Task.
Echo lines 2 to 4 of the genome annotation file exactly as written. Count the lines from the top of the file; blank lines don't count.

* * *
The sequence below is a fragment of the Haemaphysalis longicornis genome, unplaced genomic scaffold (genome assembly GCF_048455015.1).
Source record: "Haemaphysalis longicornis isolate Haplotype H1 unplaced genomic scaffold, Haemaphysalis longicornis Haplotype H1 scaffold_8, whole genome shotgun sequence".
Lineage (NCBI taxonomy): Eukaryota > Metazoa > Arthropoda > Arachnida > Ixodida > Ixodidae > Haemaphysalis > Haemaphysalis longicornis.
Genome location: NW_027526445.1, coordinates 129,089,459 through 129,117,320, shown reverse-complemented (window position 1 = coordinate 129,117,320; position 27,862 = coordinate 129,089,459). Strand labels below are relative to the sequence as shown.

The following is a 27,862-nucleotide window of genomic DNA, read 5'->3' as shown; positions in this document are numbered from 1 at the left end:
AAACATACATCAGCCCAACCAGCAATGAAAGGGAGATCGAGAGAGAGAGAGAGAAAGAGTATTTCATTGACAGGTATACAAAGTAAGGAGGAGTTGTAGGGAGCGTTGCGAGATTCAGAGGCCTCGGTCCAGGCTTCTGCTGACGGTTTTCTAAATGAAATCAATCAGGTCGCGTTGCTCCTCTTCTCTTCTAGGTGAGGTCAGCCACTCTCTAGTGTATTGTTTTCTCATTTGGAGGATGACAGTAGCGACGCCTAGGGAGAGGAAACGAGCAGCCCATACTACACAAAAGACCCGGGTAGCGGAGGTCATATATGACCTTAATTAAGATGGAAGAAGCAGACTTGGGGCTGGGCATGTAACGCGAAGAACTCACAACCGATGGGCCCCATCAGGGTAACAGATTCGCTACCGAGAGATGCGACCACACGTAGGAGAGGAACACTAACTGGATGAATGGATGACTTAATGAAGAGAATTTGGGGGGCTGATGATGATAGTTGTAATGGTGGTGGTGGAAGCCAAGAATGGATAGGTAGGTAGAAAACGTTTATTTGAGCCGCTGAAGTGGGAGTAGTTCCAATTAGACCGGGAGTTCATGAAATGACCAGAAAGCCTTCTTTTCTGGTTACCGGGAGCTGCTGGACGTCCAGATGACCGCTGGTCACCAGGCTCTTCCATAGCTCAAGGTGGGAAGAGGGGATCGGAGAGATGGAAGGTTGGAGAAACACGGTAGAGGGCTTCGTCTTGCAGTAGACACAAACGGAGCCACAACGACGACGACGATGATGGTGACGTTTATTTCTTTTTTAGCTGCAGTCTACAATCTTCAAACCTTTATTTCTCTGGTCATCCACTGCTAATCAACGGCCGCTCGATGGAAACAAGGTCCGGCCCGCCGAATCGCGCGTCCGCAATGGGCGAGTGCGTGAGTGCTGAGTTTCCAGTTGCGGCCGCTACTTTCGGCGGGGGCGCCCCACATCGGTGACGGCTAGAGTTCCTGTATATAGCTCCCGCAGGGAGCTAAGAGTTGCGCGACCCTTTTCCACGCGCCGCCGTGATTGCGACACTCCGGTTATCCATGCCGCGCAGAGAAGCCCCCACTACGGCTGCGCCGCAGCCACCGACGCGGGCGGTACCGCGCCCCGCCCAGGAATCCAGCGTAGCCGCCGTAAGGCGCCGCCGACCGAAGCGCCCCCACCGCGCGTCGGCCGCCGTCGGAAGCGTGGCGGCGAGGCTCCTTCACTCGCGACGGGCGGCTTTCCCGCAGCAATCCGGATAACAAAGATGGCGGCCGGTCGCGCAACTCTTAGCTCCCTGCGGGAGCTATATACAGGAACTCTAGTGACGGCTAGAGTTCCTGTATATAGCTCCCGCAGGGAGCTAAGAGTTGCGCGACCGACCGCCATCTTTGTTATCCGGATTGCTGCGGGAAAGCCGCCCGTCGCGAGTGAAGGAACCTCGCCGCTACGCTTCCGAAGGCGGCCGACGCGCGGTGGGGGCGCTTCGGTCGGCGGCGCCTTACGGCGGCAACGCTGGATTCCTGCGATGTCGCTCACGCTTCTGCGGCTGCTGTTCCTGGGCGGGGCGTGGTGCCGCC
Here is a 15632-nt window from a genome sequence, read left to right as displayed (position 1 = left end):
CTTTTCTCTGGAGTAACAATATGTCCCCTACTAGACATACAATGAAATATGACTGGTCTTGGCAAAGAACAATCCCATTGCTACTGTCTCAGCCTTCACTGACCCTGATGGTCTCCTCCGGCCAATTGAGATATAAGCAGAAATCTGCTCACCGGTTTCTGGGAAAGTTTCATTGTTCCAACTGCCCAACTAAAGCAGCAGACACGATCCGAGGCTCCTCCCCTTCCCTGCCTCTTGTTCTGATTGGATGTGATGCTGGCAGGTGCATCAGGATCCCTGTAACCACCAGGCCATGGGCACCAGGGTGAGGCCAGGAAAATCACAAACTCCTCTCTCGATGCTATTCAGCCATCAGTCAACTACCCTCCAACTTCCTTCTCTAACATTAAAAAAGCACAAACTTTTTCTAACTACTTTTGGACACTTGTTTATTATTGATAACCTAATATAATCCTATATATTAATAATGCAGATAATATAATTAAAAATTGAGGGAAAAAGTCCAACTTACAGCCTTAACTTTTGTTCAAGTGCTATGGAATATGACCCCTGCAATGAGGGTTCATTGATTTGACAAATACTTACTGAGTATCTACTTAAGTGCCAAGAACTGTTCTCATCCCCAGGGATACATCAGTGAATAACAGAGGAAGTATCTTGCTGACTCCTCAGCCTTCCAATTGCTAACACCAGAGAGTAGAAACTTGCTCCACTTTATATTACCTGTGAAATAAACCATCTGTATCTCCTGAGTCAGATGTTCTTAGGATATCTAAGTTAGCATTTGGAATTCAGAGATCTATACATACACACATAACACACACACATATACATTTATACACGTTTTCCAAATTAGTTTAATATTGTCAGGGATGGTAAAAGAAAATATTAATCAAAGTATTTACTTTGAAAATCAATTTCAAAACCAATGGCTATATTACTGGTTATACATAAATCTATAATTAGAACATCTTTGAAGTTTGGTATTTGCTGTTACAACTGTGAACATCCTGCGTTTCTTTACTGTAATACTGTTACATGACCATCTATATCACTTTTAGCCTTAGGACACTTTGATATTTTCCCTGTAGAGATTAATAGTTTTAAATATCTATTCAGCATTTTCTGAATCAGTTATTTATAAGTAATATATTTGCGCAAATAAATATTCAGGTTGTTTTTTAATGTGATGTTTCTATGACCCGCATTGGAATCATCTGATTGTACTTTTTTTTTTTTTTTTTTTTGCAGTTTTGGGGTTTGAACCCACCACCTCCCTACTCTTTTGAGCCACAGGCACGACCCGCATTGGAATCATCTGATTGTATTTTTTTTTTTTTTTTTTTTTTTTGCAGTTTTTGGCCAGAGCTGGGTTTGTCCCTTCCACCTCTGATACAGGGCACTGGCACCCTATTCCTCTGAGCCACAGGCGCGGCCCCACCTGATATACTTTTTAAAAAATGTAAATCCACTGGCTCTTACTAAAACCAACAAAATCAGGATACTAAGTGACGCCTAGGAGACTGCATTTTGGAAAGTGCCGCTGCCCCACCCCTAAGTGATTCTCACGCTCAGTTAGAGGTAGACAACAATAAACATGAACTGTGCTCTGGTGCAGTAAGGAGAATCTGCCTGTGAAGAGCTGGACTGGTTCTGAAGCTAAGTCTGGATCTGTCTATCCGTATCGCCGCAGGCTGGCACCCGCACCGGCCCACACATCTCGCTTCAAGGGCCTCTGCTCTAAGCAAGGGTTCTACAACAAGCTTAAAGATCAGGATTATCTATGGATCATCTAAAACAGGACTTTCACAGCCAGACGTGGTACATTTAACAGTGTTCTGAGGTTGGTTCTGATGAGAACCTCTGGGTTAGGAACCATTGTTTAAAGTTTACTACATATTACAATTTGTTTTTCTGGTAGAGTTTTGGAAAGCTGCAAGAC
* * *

Source record: "Haemaphysalis longicornis isolate Haplotype H1 unplaced genomic scaffold, Haemaphysalis longicornis Haplotype H1 scaffold_8, whole genome shotgun sequence".
Lineage (NCBI taxonomy): Eukaryota > Metazoa > Arthropoda > Arachnida > Ixodida > Ixodidae > Haemaphysalis > Haemaphysalis longicornis.
Genome location: NW_027526445.1, coordinates 129,089,459 through 129,117,320, shown reverse-complemented (window position 1 = coordinate 129,117,320; position 27,862 = coordinate 129,089,459). Strand labels below are relative to the sequence as shown.